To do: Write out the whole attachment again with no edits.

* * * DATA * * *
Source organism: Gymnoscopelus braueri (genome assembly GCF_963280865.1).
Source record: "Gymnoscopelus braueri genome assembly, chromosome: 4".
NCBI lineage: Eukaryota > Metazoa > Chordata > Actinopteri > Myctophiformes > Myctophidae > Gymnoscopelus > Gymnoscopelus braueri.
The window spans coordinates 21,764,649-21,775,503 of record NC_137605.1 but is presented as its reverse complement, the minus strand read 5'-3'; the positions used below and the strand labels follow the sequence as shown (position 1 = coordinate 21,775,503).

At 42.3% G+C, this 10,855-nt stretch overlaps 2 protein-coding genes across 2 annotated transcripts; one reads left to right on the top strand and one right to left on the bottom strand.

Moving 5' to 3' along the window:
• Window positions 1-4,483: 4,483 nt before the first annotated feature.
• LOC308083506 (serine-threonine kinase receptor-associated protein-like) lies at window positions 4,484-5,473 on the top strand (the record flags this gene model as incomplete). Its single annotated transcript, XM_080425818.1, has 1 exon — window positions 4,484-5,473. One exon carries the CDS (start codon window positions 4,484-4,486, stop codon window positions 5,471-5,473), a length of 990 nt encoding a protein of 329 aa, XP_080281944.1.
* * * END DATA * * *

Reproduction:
Source organism: Gymnoscopelus braueri (genome assembly GCF_963280865.1).
Source record: "Gymnoscopelus braueri genome assembly, chromosome: 4".
NCBI lineage: Eukaryota > Metazoa > Chordata > Actinopteri > Myctophiformes > Myctophidae > Gymnoscopelus > Gymnoscopelus braueri.
The window spans coordinates 21,764,649-21,775,503 of record NC_137605.1 but is presented as its reverse complement, the minus strand read 5'-3'; the positions used below and the strand labels follow the sequence as shown (position 1 = coordinate 21,775,503).

At 42.3% G+C, this 10,855-nt stretch overlaps 2 protein-coding genes across 2 annotated transcripts; one reads left to right on the top strand and one right to left on the bottom strand.

Moving 5' to 3' along the window:
• Window positions 1-4,483: 4,483 nt before the first annotated feature.
• LOC308083506 (serine-threonine kinase receptor-associated protein-like) lies at window positions 4,484-5,473 on the top strand (the record flags this gene model as incomplete). Its single annotated transcript, XM_080425818.1, has 1 exon — window positions 4,484-5,473. One exon carries the CDS (start codon window positions 4,484-4,486, stop codon window positions 5,471-5,473), a length of 990 nt encoding a protein of 329 aa, XP_080281944.1.